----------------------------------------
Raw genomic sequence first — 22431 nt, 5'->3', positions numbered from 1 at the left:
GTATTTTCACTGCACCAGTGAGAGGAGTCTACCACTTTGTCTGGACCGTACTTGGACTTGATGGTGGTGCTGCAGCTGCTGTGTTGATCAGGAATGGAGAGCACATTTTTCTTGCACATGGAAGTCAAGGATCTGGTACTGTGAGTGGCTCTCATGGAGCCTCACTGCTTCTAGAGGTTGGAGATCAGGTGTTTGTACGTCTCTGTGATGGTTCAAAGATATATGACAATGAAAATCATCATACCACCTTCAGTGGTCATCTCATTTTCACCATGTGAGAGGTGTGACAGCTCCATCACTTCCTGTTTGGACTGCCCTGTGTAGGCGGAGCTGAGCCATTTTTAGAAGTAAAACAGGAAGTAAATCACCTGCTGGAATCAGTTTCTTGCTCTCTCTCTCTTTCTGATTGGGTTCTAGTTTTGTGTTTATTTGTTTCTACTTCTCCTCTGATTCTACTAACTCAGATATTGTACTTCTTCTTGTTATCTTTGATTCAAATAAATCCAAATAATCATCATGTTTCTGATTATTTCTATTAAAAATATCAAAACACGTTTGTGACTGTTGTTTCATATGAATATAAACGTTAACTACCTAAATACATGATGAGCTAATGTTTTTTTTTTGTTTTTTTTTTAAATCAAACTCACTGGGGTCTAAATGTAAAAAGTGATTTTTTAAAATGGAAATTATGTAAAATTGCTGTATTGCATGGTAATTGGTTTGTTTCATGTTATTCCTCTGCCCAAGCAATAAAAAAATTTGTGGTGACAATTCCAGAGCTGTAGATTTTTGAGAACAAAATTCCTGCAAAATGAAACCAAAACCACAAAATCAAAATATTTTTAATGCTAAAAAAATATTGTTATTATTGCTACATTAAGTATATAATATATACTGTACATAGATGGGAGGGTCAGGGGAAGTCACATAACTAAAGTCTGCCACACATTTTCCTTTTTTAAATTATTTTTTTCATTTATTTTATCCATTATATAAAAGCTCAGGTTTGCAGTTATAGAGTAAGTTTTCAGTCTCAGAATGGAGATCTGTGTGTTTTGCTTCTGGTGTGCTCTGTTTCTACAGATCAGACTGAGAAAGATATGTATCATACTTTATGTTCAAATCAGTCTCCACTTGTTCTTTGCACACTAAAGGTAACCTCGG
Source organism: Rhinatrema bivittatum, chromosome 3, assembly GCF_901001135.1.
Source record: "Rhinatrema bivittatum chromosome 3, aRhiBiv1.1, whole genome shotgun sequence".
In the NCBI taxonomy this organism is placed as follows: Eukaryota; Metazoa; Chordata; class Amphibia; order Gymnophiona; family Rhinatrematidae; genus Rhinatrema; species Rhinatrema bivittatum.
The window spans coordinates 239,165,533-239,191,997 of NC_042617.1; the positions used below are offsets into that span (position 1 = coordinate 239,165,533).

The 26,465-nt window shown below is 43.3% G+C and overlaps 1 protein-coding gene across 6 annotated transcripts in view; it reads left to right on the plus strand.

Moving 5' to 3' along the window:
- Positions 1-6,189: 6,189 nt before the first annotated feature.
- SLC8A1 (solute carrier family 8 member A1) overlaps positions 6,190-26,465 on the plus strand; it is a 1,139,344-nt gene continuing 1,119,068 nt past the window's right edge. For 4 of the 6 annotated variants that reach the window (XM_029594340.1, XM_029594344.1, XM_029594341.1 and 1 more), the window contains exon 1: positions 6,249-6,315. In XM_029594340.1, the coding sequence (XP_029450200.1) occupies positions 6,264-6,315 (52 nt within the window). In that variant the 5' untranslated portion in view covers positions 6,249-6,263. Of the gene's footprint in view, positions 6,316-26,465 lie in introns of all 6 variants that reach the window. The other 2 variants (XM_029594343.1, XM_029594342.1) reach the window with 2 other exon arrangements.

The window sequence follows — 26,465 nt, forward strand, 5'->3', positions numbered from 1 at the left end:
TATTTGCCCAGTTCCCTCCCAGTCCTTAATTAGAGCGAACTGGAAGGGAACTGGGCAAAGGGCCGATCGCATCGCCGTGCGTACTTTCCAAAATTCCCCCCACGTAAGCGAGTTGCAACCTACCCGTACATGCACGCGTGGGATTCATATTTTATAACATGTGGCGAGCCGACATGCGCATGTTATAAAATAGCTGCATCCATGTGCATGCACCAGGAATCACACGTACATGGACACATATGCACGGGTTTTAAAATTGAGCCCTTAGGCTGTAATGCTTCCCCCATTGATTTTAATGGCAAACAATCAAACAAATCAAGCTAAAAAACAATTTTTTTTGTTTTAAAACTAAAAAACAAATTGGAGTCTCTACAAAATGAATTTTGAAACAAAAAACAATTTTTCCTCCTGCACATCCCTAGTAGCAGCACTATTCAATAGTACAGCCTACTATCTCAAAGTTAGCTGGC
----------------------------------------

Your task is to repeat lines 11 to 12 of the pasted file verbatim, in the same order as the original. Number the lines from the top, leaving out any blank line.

The window sequence follows — 26,465 nt, forward strand, 5'->3', positions numbered from 1 at the left end:
TATTTGCCCAGTTCCCTCCCAGTCCTTAATTAGAGCGAACTGGAAGGGAACTGGGCAAAGGGCCGATCGCATCGCCGTGCGTACTTTCCAAAATTCCCCCCACGTAAGCGAGTTGCAACCTACCCGTACATGCACGCGTGGGATTCATATTTTATAACATGTGGCGAGCCGACATGCGCATGTTATAAAATAGCTGCATCCATGTGCATGCACCAGGAATCACACGTACATGGACACATATGCACGGGTTTTAAAATTGAGCCCTTAGGCTGTAATGCTTCCCCCATTGATTTTAATGGCAAACAATCAAACAAATCAAGCTAAAAAACAATTTTTTTTGTTTTAAAACTAAAAAACAAATTGGAGTCTCTACAAAATGAATTTTGAAACAAAAAACAATTTTTCCTCCTGCACATCCCTAGTAGCAGCACTATTCAATAGTACAGCCTACTATCTCAAAGTTAGCTGGC